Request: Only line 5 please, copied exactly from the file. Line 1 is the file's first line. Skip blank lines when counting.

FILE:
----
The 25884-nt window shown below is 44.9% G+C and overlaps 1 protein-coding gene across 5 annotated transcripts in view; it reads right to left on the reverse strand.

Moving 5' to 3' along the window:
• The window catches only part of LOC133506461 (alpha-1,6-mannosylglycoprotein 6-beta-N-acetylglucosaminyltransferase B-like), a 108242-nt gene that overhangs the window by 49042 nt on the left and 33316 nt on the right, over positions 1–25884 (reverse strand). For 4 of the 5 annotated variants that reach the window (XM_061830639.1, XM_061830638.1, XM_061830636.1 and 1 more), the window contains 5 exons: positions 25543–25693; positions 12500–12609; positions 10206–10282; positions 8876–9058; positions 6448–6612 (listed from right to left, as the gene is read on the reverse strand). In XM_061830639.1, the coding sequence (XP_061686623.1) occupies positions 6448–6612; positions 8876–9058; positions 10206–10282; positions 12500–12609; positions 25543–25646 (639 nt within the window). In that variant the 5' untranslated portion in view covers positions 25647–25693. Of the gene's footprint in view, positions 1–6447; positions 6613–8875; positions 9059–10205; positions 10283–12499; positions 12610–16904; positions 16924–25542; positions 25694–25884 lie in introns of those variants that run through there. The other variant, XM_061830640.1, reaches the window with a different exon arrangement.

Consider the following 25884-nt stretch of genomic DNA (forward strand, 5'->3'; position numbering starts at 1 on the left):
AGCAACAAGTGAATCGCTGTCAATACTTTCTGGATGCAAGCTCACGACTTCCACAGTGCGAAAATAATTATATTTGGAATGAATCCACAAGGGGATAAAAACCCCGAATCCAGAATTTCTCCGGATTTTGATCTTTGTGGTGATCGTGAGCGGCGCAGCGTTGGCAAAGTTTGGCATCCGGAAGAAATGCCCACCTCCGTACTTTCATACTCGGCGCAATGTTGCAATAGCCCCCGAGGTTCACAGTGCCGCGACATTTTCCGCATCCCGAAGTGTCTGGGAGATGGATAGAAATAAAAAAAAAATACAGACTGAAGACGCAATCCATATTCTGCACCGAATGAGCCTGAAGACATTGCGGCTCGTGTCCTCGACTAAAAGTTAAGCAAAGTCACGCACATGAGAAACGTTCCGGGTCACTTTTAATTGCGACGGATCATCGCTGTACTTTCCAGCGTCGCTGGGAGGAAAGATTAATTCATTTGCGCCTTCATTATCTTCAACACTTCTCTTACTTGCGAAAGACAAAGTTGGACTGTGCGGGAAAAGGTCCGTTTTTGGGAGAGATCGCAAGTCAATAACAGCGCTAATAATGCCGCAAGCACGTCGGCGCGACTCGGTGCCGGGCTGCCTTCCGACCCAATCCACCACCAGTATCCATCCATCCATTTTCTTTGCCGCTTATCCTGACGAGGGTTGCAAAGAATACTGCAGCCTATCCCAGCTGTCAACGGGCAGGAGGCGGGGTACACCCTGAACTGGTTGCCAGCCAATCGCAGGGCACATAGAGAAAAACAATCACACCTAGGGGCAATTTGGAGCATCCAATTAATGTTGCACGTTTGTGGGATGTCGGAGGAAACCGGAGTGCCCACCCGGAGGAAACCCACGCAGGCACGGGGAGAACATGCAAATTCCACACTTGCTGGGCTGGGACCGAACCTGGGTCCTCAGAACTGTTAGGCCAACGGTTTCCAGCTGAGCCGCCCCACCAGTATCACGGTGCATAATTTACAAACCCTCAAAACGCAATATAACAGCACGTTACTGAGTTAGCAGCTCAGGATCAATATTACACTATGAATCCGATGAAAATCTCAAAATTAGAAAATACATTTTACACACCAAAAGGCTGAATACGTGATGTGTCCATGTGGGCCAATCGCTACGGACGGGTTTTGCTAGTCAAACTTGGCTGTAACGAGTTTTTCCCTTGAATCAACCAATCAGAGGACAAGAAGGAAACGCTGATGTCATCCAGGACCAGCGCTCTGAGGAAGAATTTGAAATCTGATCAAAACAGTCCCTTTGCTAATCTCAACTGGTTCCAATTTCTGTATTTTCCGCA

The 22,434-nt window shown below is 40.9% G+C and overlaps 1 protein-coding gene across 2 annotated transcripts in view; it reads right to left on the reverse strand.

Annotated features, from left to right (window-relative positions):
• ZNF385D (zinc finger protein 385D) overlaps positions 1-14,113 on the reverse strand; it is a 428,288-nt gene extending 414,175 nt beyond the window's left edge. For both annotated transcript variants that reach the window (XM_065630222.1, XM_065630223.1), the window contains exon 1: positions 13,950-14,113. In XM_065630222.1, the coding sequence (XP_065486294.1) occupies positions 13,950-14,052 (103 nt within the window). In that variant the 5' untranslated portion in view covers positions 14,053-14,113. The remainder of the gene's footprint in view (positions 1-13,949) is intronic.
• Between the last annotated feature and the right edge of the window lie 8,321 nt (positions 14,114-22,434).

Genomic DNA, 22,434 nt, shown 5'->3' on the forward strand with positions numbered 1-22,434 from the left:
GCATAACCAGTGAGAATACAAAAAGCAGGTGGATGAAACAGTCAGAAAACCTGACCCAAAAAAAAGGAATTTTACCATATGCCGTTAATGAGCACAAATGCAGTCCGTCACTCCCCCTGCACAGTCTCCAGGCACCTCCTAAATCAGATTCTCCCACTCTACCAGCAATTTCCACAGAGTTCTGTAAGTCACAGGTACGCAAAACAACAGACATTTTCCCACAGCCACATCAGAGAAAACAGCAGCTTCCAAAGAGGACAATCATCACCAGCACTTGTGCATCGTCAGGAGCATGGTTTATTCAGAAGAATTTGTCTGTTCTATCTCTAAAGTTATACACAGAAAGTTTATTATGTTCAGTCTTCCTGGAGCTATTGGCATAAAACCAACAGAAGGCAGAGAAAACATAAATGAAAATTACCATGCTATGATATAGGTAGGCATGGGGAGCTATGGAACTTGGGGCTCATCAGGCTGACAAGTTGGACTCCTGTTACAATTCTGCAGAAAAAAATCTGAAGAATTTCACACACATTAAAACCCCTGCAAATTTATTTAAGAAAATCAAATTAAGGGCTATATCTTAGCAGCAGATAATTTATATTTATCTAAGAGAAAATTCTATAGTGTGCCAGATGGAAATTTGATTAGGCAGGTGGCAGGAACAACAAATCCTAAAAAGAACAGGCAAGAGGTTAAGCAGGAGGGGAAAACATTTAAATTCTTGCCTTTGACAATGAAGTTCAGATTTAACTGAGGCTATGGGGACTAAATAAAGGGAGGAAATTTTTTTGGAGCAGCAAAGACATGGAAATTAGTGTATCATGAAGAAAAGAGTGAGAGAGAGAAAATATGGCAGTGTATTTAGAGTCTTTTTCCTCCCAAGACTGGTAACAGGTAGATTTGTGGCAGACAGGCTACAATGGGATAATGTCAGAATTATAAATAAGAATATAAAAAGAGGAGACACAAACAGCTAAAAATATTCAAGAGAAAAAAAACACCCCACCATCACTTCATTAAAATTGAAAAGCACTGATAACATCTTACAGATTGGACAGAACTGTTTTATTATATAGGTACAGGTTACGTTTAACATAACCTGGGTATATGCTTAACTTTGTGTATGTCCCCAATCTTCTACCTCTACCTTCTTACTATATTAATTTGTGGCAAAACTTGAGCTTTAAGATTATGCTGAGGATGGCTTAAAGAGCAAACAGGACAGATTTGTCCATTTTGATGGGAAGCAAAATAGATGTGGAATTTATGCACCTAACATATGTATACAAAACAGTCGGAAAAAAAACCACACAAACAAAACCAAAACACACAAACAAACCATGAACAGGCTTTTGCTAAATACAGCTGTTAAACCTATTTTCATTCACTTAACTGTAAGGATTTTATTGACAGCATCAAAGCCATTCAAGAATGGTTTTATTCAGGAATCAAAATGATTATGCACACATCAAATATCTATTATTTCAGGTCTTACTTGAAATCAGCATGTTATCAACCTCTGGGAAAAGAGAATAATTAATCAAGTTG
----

AGCAACAAGTGAATCGCTGTCAATACTTTCTGGATGCAAGCTCACGACTTCCACAGTGCGAAAATAATTATATTTGGAATGAATCCACAAGGGGATAAAAACCCCGAATCCAGAATTTCTCCGGATTTTGATCTTTGTGGTGATCGTGAGCGGCGCAGCGTTGGCAAAGTTTGGCATCCGGAAGAAATGCCCACCTCCGTACTTTCATACTCGGCGCAATGTTGCAATAGCCCCCGAGGTTCACAGTGCCGCGACATTTTCCGCATCCCGAAGTGTCTGGGAGATGGATAGAAATAAAAAAAAAATACAGACTGAAGACGCAATCCATATTCTGCACCGAATGAGCCTGAAGACATTGCGGCTCGTGTCCTCGACTAAAAGTTAAGCAAAGTCACGCACATGAGAAACGTTCCGGGTCACTTTTAATTGCGACGGATCATCGCTGTACTTTCCAGCGTCGCTGGGAGGAAAGATTAATTCATTTGCGCCTTCATTATCTTCAACACTTCTCTTACTTGCGAAAGACAAAGTTGGACTGTGCGGGAAAAGGTCCGTTTTTGGGAGAGATCGCAAGTCAATAACAGCGCTAATAATGCCGCAAGCACGTCGGCGCGACTCGGTGCCGGGCTGCCTTCCGACCCAATCCACCACCAGTATCCATCCATCCATTTTCTTTGCCGCTTATCCTGACGAGGGTTGCAAAGAATACTGCAGCCTATCCCAGCTGTCAACGGGCAGGAGGCGGGGTACACCCTGAACTGGTTGCCAGCCAATCGCAGGGCACATAGAGAAAAACAATCACACCTAGGGGCAATTTGGAGCATCCAATTAATGTTGCACGTTTGTGGGATGTCGGAGGAAACCGGAGTGCCCACCCGGAGGAAACCCACGCAGGCACGGGGAGAACATGCAAATTCCACACTTGCTGGGCTGGGACCGAACCTGGGTCCTCAGAACTGTTAGGCCAACGGTTTCCAGCTGAGCCGCCCCACCAGTATCACGGTGCATAATTTACAAACCCTCAAAACGCAATATAACAGCACGTTACTGAGTTAGCAGCTCAGGATCAATATTACACTATGAATCCGATGAAAATCTCAAAATTAGAAAATACATTTTACACACCAAAAGGCTGAATACGTGATGTGTCCATGTGGGCCAATCGCTACGGACGGGTTTTGCTAGTCAAACTTGGCTGTAACGAGTTTTTCCCTTGAATCAACCAATCAGAGGACAAGAAGGAAACGCTGATGTCATCCAGGACCAGCGCTCTGAGGAAGAATTTGAAATCTGATCAAAACAGTCCCTTTGCTAATCTCAACTGGTTCCAATTTCTGTATTTTCCGCA